Economics and Institutions for Development
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This module is an introduction to the various economic and institutional frameworks that are commonly used to analyse poverty in poor rural economies. These analytical frameworks (or models) focus on the different variables that affect people’s livelihoods and how these variables relate to each other. They allow development analysts to think more rigorously about the processes of development, the constraints to development and what needs to be done to overcome these constraints.
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Objectives and learning outcomes of the course
By the end of the module students should be able:
- To evaluate critically the concept of development and what it means from the perspective of both nations and individual livelihoods.
- To apply economic and institutional frameworks to the analysis of development problems.
- To explain the concept of optimal resource allocation in microeconomics and discuss associated policy implications vis-à-vis domestic and international trade.
- To describe the main macroeconomic variables, how they relate to each other, and what governments do to influence them.
- To explain what is meant by ‘institutions’ and how they affect transaction costs and the development of market supply chains.
- To compare the various institutional approaches to analysing environmental problems and improving natural resource management.
- To evaluate critically some of the political obstacles to development.
Scope and syllabus
The module comprises four parts.
Part 1 consists of two units and provides introductions to the concept of development (Unit 1) and the discipline of economics (Unit 2). The subject matter in this part of the module is broad and provides an overview of the module’s key concerns.
Part 2 provides an overview of some of the basic building blocks of modern economics. These are a series of interrelated micro- and macroeconomic models that are the foundations upon which most of modern day economics stands. They typically come under the heading of ‘neo-classical economics’ and their focus is on variables such as profit, income, and welfare, and what influences their size and monetary value. The models focus on the most immediate influences, such as costs, market prices, and the way resources are used. They do not encompass deeper issues relating to institutions, politics, history and how resource use is affected by these variables. The first unit, Unit 3, provides an introduction to production economics and the theory of the firm. It looks at how decisions regarding inputs and outputs affect profitability. Unit 4 looks at the related issues of business costs and factor (input) markets and how they shape short-run and long-run supply curves. Unit 5 moves the focus away from individual producers to the broader issues of market structure, market failure, and welfare economics. The final unit in this part of the module, Unit 6, provides an overview of macroeconomics and trade.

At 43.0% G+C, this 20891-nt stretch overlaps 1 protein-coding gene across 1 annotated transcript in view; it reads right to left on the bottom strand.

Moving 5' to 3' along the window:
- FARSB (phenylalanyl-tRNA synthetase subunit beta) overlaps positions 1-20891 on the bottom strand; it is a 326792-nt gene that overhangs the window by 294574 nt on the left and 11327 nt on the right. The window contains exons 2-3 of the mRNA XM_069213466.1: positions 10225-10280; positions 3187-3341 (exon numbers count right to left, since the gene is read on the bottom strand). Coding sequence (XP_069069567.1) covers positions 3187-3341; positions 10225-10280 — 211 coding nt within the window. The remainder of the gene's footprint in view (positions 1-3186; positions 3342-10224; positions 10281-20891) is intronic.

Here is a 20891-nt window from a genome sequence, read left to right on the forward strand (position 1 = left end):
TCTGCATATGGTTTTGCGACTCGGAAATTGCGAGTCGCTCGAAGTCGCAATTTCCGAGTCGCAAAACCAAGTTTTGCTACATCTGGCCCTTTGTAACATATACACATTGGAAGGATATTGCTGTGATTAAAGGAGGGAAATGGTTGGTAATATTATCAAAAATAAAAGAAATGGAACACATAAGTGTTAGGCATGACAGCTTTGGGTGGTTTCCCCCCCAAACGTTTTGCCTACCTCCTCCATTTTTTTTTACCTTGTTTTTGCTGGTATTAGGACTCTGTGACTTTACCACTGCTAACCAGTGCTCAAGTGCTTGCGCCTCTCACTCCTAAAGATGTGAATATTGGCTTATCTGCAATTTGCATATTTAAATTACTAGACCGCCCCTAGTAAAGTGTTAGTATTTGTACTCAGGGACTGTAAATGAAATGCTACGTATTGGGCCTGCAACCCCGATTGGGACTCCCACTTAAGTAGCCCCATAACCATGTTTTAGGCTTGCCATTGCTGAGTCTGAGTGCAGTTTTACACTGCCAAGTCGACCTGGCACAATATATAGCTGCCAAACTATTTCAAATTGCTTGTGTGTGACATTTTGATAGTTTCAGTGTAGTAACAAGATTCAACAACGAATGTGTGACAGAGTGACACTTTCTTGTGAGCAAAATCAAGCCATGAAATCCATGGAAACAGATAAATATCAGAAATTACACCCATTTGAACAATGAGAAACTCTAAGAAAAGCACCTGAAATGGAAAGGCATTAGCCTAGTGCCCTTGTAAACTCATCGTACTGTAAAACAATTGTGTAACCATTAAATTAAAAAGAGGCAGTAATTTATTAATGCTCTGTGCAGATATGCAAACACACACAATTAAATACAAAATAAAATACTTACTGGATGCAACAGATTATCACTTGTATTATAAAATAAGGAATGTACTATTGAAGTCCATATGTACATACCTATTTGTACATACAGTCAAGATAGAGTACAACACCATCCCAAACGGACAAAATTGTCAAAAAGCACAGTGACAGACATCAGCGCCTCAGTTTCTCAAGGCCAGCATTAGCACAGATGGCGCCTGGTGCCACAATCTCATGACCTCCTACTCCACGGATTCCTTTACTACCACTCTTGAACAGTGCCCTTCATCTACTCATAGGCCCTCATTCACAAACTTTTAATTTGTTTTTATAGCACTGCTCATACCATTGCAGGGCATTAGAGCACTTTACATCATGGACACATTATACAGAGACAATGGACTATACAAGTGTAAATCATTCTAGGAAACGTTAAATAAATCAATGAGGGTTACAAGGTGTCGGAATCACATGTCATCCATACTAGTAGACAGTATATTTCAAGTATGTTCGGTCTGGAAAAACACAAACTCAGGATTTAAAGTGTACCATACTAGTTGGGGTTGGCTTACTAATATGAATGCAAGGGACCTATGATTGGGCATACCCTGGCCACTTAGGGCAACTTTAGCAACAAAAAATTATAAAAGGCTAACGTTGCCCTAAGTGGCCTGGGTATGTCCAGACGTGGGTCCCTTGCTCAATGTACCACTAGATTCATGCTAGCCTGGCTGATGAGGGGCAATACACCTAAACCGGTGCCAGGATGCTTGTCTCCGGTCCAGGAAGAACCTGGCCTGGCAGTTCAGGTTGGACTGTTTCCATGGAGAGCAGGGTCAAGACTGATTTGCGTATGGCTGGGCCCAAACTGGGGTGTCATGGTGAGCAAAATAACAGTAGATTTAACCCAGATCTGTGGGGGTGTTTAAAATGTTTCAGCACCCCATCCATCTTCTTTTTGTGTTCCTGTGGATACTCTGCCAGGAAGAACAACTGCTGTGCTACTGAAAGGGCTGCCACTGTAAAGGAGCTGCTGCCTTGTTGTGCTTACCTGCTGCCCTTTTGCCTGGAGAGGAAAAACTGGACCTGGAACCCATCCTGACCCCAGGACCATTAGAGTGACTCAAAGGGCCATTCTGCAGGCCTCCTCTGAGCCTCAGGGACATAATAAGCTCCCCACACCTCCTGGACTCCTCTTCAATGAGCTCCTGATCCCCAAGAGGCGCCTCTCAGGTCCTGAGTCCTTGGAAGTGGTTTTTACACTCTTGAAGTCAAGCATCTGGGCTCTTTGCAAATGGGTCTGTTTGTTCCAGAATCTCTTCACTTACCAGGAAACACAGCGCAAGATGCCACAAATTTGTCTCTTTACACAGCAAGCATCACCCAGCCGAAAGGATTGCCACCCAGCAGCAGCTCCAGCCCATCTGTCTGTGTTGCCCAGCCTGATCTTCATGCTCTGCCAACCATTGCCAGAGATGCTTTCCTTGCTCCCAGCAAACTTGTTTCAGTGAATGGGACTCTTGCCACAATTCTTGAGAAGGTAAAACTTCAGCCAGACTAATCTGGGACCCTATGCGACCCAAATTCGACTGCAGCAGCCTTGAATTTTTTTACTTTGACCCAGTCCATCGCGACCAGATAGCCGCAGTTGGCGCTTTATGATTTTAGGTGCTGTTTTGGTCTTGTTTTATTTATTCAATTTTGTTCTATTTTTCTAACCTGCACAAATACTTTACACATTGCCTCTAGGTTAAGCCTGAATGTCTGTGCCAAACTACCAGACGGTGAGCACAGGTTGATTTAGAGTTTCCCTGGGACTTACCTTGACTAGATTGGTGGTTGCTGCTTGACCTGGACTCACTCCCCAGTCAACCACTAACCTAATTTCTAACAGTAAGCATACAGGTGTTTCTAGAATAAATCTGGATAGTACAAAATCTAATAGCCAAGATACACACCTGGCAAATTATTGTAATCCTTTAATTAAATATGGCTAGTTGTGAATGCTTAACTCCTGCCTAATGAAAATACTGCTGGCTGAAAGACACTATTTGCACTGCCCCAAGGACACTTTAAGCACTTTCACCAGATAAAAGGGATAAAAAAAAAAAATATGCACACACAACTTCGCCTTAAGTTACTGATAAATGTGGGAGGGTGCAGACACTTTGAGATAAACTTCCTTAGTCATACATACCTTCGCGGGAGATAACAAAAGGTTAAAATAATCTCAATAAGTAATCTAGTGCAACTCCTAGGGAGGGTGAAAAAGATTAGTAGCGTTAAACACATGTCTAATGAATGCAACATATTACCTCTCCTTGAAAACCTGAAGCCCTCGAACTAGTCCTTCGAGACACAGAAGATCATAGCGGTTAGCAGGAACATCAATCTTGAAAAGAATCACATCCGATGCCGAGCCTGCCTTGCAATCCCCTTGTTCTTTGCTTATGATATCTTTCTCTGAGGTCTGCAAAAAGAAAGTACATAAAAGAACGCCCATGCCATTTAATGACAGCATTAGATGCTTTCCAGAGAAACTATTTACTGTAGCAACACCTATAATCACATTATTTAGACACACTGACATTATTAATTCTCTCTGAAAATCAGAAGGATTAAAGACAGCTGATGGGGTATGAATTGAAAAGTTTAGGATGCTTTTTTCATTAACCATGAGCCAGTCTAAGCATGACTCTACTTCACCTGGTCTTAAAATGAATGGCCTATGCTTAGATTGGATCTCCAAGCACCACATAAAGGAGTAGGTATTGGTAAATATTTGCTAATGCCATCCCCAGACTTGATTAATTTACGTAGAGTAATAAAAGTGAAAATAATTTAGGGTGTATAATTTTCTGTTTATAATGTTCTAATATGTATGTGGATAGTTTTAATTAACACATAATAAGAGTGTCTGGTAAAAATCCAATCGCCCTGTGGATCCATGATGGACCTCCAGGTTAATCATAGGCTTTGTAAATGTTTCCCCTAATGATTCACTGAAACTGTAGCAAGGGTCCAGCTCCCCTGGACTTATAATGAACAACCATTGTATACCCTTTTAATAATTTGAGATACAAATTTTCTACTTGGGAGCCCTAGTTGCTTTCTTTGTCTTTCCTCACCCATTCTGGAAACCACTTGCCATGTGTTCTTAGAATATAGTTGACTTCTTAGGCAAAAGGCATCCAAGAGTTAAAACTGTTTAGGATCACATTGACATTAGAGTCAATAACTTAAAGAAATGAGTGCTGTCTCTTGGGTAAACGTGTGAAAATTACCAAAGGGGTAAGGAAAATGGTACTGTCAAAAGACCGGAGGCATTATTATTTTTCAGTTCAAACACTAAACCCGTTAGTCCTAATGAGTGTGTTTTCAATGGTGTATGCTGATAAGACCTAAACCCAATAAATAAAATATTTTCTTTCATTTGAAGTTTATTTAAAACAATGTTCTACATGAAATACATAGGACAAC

Part 3 builds on the models of Part 2 by introducing frameworks from the so-called New Institutional Economics (NIE) which offer deeper insights into the problems of development. Whereas the frameworks in Part 2 look at the most immediate influences on income and welfare, this part looks at how institutions (organisations, customs, formal and informal rules etc) affect the ability of individuals and firms to use resources profitably and in a sustainable way. Unit 7 provides an overview of some the core concepts of NIE and familiarises students with the NIE response to some of the weaknesses of neo-classical economic models. Unit 8 expands on some of the ideas that were introduced in Unit 7 by applying them specifically to the goal of improving the performance of markets in developing countries. Finally, Unit 9 introduces institutional perspectives on the way natural resources and the environment are exploited and looks at the role that property rights play in this.
Part 4 consists of just one unit (Unit 10). It concludes the module by considering the processes and challenges of development in the light of the various economic models and theories presented in the earlier units, whilst also adding to this analysis insights from political economy and political science.
The module is necessarily broad and covers a wide range of material. The module is designed both to provide an introduction to essential economics theory to students who have not studied economics before and, particularly in Parts 3 and 4, to introduce institutional economics that will be new to many students who have studied economics before. Students who have not studied economics before are likely to find the amount of material in the units in Part 2 challenging, as these units have to set out the core concepts in economics needed to critique and apply these concepts in more advanced ways in Parts 3 and 4. Note, however, that these units also have fewer readings. This structure is inevitable when approaching a new subject in a postgraduate programme. However, we hope that you will find the concepts and the way that they are presented accessible, interesting, and immediately relevant and applicable to our understanding of and engagement with the world around us.
Students who have studied some economics before should find much of Part 2 of this module a useful ‘refresher’, but they should also find that understanding challenged and taken further by the introduction of new concepts and by new questions about the application of economics and institutional analysis to development understanding and practice.